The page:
A slightly shorter version of this short story was submitted to the Quantum Shorts 2013 competition organised by the Center for Quantum Technologies at the National University of Singapore.
UNPERFORMED MEASUREMENTS HAVE NO OUTCOMES, the sign read. It whizzed past the train window, making it hard to tell if it was some kind of crafty advertising or just random graffiti. Fox checked his wristwatch. ‘Late’ was now definitely an outcome.
The carriage quivered as the train passed over a junction. In the dark, Fox could not tell whether the train had chosen the left or the right branch of the line. He was already late for his appointment, and now he didn’t even know, if he was on the right train. Had he missed a service announcement? No, there had been none.
The two branches of the train line would eventually converge several stations down the line. A quick glance at the almost illegible map over the doors confirmed his hunch. At worst, a detour along the longer branch would make him even later for his appointment.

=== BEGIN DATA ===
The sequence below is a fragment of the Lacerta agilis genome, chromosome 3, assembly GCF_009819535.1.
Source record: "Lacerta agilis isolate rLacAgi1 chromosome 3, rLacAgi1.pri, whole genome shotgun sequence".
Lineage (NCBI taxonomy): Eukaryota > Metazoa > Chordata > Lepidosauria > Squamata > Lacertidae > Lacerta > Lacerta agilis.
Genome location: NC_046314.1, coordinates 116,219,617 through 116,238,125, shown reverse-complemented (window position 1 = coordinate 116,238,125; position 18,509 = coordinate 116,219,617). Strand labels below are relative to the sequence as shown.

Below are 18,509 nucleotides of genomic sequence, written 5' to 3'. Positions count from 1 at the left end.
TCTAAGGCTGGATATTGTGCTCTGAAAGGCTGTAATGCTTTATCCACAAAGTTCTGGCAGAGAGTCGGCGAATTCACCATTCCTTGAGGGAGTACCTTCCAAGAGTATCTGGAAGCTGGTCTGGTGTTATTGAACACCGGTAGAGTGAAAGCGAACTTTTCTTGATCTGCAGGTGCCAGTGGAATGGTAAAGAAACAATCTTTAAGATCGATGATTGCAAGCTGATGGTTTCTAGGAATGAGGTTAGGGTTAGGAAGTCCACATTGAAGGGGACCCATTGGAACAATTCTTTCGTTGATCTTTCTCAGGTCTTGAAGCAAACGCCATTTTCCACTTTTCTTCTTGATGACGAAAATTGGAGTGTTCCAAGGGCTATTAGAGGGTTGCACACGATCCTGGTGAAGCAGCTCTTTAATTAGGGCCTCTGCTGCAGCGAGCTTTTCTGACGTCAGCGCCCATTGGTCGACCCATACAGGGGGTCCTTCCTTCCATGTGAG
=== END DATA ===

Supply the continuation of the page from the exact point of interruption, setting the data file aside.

Then the strange sensation started all over again. The very experience that had put him on this particular train in the first place: First, it was a slight sense of detachment. Like he was watching himself from the outside. Then it grew to a much stronger impression of looking at himself sitting in the train carriage riding down one set of rails, while he was sitting in another carriage following the other branch. If he put an effort to it, he could switch back and forth between the two positions. Eventually the sensation would either fade away or he would wake up with substantial blanks in his memory.
The first time he felt this strange splitting was two months back while teaching a class of high school algebra. He had been unsure of the most sensible sequence of lessons, and suddenly found himself teaching several topics all at once, wiping out equations on the blackboard while writing others on top of them. He had to cut the lesson — or lessons — short and take the rest of the day off, contemplating the strange experience. The following weeks, the sensation had reemerged several times at irregular intervals. It always occurred in situations, when he was unsure of where he was or what would happen next. During that time Fox came to shy away from any ambiguity or doubt.